Green Beret Accused of Killing Suspected Taliban Bomb Maker Facing 'Agonizing' Wait for Trial, Wife Says

FacebookTwitterPinterestEmailShare
A soldier from the U.S. Army John F. Kennedy Special Warfare Center and School, clutches his newly awarded green beret during a Regimental First Formation at the Crown Arena in Fayetteville, North Carolina, August 1, 2019. The ceremony marked the completion of four phases of the Special Forces Qualification Course where soldiers earned the honor of wearing the green beret, the official headgear of Special Forces. (K. Kassens/U.S. Army)
A soldier from the U.S. Army John F. Kennedy Special Warfare Center and School, clutches his newly awarded green beret during a Regimental First Formation at the Crown Arena in Fayetteville, North Carolina, August 1, 2019. The ceremony marked the completion of four phases of the Special Forces Qualification Course where soldiers earned the honor of wearing the green beret, the official headgear of Special Forces. (K. Kassens/U.S. Army)

The family of a decorated former Green Beret who is charged with killing a suspected Taliban bomb maker in 2010 is facing another roadblock in the military justice system, his wife told “Fox & Friends” on Saturday.

The U.S. Army has delayed a motions hearing in Maj. Matthew Golsteyn’s case to the week of Sept. 9, Julie Golsteyn told Pete Hegseth. No reason was given for the delay. Matt Golsteyn’s trial is expected to begin in November.

“If we can count on one thing from the prosecution and the investigators and the leadership of the Army, it is that they will always do the wrong thing,” Julie Golsteyn said. “That’s all we can count on in this.”

Matt Golsteyn is charged with premeditated murder in the death of the suspected militant in 2010. An initial investigation by the Army didn’t find sufficient evidence to bring charges.

The Army opened a second investigation in 2016 and charged Golsteyn in December 2018. He could face life in prison if convicted.

In an exclusive interview with "Fox & Friends" this past February, Golsteyn claimed that he killed the suspected bomb maker while conducting an ambush and vigorously disputed the charge against him.

“Over these years, what the U.S. Army seems to be intent on doing is characterizing an ambush as murder," Golsteyn said. "Those routine combat actions are now being characterized as murder."

Golsteyn left the military in 2016 and worked as a civilian in Washington, D.C. His family, including a 13-year-old son and an 11-month-old son, live in Virginia, but Golsteyn is required to report twice daily to Fort Bragg, North Carolina, because of the case.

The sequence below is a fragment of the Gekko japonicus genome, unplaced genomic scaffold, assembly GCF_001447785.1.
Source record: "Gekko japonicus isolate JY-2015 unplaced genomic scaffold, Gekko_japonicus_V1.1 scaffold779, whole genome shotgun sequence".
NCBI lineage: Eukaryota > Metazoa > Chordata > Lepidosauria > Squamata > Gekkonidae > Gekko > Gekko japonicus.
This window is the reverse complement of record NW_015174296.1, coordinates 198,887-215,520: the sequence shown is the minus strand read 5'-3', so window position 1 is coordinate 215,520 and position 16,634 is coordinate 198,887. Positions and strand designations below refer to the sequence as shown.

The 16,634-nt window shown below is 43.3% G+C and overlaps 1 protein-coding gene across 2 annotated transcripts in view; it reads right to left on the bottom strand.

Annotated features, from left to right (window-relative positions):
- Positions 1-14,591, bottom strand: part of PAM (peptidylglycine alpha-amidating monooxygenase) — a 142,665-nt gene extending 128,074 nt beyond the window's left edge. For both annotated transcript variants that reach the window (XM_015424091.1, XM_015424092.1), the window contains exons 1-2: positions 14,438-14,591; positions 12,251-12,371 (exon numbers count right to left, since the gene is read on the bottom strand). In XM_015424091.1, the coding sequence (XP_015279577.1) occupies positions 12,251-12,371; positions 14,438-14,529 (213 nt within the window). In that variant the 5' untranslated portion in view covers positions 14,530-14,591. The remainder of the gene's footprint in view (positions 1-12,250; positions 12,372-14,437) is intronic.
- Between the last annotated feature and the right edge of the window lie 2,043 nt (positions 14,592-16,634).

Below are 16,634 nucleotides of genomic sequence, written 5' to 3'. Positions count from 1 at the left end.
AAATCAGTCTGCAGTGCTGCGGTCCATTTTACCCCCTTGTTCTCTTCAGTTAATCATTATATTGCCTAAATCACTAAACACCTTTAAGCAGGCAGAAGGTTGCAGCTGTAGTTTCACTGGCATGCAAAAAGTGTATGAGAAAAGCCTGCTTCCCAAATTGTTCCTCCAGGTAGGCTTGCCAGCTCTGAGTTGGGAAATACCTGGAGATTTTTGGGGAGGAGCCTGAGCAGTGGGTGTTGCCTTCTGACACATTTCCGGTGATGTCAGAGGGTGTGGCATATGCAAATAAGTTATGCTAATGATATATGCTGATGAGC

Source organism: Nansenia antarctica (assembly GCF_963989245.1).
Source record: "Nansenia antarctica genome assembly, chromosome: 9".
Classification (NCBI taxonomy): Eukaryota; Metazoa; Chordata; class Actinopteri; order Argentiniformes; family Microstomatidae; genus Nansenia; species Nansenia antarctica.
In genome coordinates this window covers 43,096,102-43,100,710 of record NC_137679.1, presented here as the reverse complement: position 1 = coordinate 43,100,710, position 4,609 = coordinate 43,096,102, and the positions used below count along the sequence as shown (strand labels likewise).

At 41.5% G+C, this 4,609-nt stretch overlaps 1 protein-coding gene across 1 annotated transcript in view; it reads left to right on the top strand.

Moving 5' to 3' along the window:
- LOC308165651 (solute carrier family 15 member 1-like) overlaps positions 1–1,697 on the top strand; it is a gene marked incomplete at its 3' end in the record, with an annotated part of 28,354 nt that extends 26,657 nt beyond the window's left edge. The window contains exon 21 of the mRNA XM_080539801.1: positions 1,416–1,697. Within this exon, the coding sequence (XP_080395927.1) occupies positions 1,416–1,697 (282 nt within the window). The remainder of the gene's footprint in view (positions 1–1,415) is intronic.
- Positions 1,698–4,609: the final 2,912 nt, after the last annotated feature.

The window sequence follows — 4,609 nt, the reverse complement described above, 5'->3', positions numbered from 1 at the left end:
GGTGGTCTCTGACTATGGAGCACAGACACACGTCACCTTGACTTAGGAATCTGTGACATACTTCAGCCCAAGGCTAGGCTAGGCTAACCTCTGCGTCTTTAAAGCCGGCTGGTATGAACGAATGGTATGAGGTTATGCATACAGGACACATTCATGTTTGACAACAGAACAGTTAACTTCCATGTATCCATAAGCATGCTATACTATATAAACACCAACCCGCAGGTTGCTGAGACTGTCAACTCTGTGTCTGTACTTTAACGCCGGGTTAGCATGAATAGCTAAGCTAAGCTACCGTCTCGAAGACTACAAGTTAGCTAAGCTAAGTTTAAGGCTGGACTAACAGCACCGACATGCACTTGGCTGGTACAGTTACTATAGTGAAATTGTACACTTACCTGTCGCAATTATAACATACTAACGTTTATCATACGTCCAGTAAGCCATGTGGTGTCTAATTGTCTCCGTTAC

“It is agonizing and quite frankly terrifying to have your life played with and your family’s future manipulated by people who are just truly depraved and at the same time unbelievably incompetent,” Julie Golsteyn said Saturday.

“Matt and I are real people. We have children to raise,” she added. “Matt’s 13-year-old son lives in our home full-time. This week Matt will miss his first day of school, the first week of school. He missed almost his whole first year of middle school last year. We have a very puzzled 11-month-old who loves when his daddy’s home and is awfully confused when he leaves for periods of time to be at Fort Bragg for no other reason than the jollies of a lieutenant colonel.”

The process has affected the couple's health and the well-being of the family itself, Julie Golsteyn said.

“It creeps into every portion of your life when this, what we have been told is a fair justice process is weaponized to destroy you,” she added. “ ... They have no new evidence,” she said. “If they have nothing to hide and they truly believe my husband murdered someone in cold blood, then they should have no problem justifying their stance.”

Julie Golsteyn also claimed to Fox News that the prosecutors and investigators are “still looking for evidence.”

“They charged Matt and didn’t have any [evidence], as they have claimed,” she noted.

Matt Golsteyn's case has garnered the attention of President Donald Trump, who tweeted in December that he "will be reviewing the case of a 'U.S. Military hero,' Major Matt Golsteyn, who is charged with murder. He could face the death penalty from our own government after he admitted to killing a Terrorist bomb maker while overseas."

Show Full Article